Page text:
Steve, you do realise what's happened with this set - the ultimate cock-up. They've only gone and released the perfectly restored version destined to be accidentally destroyed rather than the carefully misframed, yellow-tinted and DVNRed version with the computer generated, misspelt titles they'd intended to release. Many had been looking forward to complaining about Bride of Frankenstein which had been mastered with the entire fourth reel transferred upside-down.
J Mark Oates
Do Not Be Afraid. That sound is simply my mind boggling.

 


#14 of 108 OFFLINE   warnerbro

warnerbro

    Second Unit



  • 254 posts
  • Join Date: Jun 22 2010
  • Real Name:Darrell
  • LocationBurbank, California

Posted October 08 2012 - 11:04 AM

It seems Universal has learned their lesson about over-smoothing grain.

#15 of 108 OFFLINE   Johnny Angell

Johnny Angell

    Played With Dinosaurs Member



  • 5,581 posts
  • Join Date: Dec 13 1998
  • Real Name:Johnny Angell
  • LocationCentral Arkansas

Posted October 08 2012 - 12:25 PM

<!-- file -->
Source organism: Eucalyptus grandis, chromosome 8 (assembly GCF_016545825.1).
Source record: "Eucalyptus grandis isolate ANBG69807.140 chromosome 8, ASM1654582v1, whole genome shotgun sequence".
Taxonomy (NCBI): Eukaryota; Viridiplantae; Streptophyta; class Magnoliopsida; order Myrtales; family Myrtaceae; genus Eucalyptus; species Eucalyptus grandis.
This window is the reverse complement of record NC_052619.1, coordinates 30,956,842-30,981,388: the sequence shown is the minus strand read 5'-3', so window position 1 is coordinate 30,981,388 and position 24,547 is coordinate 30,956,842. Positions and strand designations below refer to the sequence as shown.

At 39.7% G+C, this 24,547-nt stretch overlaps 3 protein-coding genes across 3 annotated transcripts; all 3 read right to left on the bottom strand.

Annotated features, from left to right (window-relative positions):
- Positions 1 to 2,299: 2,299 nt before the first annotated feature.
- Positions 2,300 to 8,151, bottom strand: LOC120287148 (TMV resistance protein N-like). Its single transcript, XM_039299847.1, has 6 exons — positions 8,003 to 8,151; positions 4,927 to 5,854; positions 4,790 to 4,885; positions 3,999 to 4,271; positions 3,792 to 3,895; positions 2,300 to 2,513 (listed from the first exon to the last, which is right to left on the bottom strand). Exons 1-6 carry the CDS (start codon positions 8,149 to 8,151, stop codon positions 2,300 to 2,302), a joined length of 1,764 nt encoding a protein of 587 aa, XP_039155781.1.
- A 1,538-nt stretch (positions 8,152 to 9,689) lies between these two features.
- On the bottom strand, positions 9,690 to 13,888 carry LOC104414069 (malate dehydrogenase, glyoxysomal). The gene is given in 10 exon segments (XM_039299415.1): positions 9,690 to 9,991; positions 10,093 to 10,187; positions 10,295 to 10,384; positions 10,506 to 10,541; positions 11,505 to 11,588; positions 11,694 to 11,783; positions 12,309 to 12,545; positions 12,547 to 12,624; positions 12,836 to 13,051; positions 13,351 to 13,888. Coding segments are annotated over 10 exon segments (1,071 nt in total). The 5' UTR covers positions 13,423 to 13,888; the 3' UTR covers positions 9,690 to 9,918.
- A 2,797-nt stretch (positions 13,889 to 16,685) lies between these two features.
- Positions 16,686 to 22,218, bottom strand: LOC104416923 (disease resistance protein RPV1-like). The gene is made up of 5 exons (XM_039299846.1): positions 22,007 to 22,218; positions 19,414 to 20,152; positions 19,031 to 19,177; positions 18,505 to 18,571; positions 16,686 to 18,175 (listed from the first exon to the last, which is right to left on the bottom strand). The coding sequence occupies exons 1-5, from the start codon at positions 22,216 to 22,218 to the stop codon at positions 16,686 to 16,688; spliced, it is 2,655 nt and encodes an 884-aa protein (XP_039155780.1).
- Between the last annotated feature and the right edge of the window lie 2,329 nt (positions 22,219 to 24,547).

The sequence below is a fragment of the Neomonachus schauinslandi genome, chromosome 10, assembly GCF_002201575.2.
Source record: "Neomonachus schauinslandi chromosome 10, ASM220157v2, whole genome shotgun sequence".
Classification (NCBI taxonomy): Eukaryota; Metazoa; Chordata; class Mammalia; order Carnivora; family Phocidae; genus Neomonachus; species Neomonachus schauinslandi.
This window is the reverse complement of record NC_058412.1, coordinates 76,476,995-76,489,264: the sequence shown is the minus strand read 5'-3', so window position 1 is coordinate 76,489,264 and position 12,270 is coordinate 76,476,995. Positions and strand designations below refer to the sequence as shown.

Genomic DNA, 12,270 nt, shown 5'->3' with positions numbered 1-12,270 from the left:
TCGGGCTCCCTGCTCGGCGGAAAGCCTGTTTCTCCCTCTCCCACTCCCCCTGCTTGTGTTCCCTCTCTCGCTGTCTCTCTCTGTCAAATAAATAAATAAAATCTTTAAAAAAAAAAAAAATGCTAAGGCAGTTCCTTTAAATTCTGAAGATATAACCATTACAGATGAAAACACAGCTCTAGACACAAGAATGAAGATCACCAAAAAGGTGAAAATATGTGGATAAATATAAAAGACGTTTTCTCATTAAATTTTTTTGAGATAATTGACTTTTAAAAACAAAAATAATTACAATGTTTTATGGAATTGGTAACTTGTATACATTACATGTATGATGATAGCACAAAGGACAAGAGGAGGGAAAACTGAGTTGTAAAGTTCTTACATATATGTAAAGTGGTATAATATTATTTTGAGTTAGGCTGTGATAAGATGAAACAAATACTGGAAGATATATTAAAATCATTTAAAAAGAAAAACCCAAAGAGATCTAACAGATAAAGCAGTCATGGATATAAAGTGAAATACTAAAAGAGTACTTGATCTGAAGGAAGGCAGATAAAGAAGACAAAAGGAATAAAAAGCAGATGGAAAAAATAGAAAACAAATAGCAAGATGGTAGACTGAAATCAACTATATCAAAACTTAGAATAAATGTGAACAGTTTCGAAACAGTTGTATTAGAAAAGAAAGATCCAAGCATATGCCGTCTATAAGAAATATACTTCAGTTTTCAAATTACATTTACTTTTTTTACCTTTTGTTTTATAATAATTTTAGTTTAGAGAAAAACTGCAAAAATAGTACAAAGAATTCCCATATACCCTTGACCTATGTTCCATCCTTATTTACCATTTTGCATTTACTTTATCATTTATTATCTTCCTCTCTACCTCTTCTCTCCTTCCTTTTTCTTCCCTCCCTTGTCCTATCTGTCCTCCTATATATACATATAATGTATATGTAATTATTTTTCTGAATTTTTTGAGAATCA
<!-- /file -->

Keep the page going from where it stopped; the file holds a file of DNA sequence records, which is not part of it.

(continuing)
An excellent an informative review. I do have some comments on it. What you consider to be a lecture, I call a well-prepared commentary. In too many commentaries it is clear that no preparation has been done. The participants show up and start talking (or often they don't talk). Too much time is spent on "how lucky we were to get him for the part." These commentaries by film historians are prepared, yes, and that is what I like about them. You are either getting info directly pertinent to the film or in-depth background on a participant in the film. Secondly, I would have rated the Mummy a 5 and the Invisible 5an a 4.5. Ratings of 3.5 and 3 put them on a par with the Wolfman, which I consider the least film in this set. I've not seen this version of the Phantom. Creature from the Black Lagoon, even in 2D (all I've seen so far) is a 5 for me. The fact I grew up with this film as a child has absolutely nothing to do with my rating.:rolleyes: Finally, I'll mention that despite popular opinion, I consider the Bride to be the lesser of the two Frankenstein movies. The little people in the bell jars seems out of place for a "scare" film. There's a place were the Monster does a snarl, and a double take. Both are out-of-place. I do agree the climax is wonderful. All, IMHO, of course. Come on, come on, where's my coffin?